Google
 

Friday, August 1, 2014

A Round-up of This Summer's Google Drive, Apps, and Maps Updates

As the new school year begins many teachers and students may notice that some things have changed in Google Drive, Apps, and Maps over the summer. Here's a round-up of updates that occurred this summer.

Google Apps for Education users will soon have access to Google Classroom if they don't already have access. Google Classroom will make it easier than ever use Google Apps for Education to distribute assignments to students. This video offers a short overview of Google Classroom.



In June Google announced the release of a new version of Google Drive. The new version features a new interface intended to offer simplicity of design and function. In the new interface you will be able to right click on any file to open it, share it, move it to a folder, or see the most recent activity on it. The new version of the Google Drive dashboard is available to all Gmail users and is available in most GAFE domains (you may need to pester your GAFE admin to get the new version enabled). The video below provides a short overview of the new version of Google Drive.


iPad and Android tablet users celebrated earlier this summer when Google updated the Drive iOS and Android apps to allow for creation of slides on the apps. Along with creating the slides you are now able to share them and collaborate on them as you can when using Google Presentations in your web browser.

Speaking of collaboration, Google Documents now has a feature called "suggested edits." Suggested edits work in a fashion similar to that of commenting on a Google Document. Suggested edits can be made by anyone who has commenting permissions on your document. A suggested edit will be placed in a document but won't become permanent until approved by you.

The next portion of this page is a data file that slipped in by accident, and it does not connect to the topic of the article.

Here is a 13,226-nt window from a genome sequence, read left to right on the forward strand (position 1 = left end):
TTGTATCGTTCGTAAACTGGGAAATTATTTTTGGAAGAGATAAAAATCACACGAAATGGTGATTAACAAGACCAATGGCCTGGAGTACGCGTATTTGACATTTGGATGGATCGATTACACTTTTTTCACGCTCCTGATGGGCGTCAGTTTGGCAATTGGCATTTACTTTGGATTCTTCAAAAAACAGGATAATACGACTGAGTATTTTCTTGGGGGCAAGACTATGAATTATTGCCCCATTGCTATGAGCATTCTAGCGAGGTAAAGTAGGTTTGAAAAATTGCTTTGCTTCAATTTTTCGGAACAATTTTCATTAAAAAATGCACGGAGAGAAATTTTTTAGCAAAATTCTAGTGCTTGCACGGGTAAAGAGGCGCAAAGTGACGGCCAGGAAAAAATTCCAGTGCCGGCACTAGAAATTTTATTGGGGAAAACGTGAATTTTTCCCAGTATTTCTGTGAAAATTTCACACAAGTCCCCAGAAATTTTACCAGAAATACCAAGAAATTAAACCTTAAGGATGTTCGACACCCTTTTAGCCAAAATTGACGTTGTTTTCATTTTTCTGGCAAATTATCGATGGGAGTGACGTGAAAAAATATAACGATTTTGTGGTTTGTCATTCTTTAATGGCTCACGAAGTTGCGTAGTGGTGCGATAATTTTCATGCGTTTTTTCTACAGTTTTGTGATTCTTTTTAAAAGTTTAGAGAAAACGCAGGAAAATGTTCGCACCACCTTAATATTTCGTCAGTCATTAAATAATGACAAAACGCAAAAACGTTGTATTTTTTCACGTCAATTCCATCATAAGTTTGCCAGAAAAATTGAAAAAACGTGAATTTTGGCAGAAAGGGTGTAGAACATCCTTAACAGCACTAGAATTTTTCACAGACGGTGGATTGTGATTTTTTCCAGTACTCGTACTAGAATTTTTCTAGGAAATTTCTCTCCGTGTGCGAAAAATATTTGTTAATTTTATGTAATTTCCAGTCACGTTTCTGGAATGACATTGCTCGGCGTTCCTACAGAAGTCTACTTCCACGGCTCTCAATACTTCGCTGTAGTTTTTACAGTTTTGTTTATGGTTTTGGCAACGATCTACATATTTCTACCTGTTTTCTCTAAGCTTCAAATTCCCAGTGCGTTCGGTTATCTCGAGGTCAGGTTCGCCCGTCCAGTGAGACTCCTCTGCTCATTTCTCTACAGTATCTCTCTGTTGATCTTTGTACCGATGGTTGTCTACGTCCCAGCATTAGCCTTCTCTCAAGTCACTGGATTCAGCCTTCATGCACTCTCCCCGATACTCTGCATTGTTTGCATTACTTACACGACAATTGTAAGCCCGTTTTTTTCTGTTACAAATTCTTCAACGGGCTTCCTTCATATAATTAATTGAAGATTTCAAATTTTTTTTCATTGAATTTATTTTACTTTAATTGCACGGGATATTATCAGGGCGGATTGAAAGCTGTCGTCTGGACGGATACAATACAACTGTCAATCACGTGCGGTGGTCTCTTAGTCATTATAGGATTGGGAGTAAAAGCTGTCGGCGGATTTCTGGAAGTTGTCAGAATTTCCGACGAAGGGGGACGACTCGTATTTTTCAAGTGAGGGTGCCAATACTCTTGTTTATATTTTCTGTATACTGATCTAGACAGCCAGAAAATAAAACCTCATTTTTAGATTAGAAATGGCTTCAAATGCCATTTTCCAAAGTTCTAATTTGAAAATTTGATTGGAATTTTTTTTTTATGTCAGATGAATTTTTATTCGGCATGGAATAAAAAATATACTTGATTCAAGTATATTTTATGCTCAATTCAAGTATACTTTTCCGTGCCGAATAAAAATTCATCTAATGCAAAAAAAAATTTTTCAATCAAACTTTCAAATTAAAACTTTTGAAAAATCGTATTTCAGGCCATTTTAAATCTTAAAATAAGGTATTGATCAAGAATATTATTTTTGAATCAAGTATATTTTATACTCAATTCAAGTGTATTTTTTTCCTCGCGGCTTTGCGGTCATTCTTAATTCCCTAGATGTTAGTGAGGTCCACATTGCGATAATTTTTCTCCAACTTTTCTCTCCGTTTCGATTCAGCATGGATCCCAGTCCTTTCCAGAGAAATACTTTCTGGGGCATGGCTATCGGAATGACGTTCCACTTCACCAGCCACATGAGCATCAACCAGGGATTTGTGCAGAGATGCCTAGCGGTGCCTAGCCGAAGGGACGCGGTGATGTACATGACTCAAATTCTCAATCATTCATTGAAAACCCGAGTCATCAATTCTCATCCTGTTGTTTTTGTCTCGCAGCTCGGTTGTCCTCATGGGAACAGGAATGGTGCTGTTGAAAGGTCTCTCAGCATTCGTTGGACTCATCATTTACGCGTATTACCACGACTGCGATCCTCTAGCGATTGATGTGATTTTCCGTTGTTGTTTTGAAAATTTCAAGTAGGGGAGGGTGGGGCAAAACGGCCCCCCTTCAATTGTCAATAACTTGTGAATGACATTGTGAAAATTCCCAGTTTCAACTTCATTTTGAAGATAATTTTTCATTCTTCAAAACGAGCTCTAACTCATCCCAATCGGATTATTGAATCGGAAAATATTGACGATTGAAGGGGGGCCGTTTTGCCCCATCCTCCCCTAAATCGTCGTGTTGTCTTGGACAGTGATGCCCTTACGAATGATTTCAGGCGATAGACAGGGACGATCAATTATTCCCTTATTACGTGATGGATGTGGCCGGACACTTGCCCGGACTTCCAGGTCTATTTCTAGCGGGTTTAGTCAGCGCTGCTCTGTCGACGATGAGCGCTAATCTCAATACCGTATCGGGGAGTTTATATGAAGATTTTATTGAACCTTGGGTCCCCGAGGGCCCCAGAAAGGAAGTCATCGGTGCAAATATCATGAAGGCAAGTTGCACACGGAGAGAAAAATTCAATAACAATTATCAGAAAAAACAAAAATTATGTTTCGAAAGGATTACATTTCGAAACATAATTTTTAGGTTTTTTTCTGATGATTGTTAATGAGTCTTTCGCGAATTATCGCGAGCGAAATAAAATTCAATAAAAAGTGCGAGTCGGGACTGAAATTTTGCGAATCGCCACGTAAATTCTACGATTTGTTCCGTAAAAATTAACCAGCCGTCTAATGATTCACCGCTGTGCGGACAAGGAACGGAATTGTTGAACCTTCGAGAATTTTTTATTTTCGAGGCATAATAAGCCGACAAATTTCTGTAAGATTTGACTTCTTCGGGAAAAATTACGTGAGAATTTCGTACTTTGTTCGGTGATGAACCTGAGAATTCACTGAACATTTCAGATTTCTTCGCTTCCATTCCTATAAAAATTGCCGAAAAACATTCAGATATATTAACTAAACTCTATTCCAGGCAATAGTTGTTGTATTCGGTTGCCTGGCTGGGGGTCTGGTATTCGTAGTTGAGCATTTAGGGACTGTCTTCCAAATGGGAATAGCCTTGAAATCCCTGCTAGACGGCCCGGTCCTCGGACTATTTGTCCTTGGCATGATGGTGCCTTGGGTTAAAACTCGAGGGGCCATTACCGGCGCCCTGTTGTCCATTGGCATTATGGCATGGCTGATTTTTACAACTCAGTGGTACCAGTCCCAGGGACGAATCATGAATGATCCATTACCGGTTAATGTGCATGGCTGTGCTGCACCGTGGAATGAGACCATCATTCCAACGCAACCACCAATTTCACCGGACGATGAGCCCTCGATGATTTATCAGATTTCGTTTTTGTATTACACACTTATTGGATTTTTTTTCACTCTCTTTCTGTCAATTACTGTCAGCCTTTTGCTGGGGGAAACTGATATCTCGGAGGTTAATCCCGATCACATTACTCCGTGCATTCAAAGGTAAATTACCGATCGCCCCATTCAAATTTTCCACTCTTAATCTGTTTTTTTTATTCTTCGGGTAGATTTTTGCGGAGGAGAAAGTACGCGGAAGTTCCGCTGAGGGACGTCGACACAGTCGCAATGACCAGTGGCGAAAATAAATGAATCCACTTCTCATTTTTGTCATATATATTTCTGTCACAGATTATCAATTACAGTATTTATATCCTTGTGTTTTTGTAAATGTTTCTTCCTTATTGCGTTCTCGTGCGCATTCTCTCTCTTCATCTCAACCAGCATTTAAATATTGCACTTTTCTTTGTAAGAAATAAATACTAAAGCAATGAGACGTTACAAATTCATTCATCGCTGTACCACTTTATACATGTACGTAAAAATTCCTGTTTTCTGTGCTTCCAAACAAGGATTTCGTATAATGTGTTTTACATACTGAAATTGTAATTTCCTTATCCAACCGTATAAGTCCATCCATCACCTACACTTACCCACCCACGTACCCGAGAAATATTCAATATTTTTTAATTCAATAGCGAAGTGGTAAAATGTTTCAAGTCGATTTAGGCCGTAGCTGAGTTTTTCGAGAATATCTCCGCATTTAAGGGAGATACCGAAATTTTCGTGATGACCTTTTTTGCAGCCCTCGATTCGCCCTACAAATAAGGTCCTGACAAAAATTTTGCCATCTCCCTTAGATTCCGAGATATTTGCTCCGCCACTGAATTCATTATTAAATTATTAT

And more good news on the collaboration front, Google Drive now supports editing, commenting, change tracking on Microsoft Office files. You do not need to convert the files in order to work with them in Google Drive.

Many of the updates that happened to Google Drive and Google Apps for Education were targeted at the user interface. One of the updates that you won't notice unless you're a Google Apps domain administrator is the new option to recover files for your users. If your users delete items and remove them from their trash, you can search for the files and recover them if your users can give you an idea of when they think that they deleted their files.

While technically it happened in the spring (April) a lot of Google Drive users still aren't aware of Google Drive Add-ons. Add-ons replace the scripts that you previously found in the script gallery. Add-ons were added to Google Apps for Education domains. If you are a GAFE user and have not seen Add-ons appear as an option in your Google Drive account, contact your domain's administrator. GAFE domain administrators can enable or disable Add-ons for users. Some of the Add-ons that I recommend are EasyBib for creating bibliographies, Kaizena shortcut for adding voice comments to Google Documents, and Table of Contents. Learn more about Add-ons in the video below.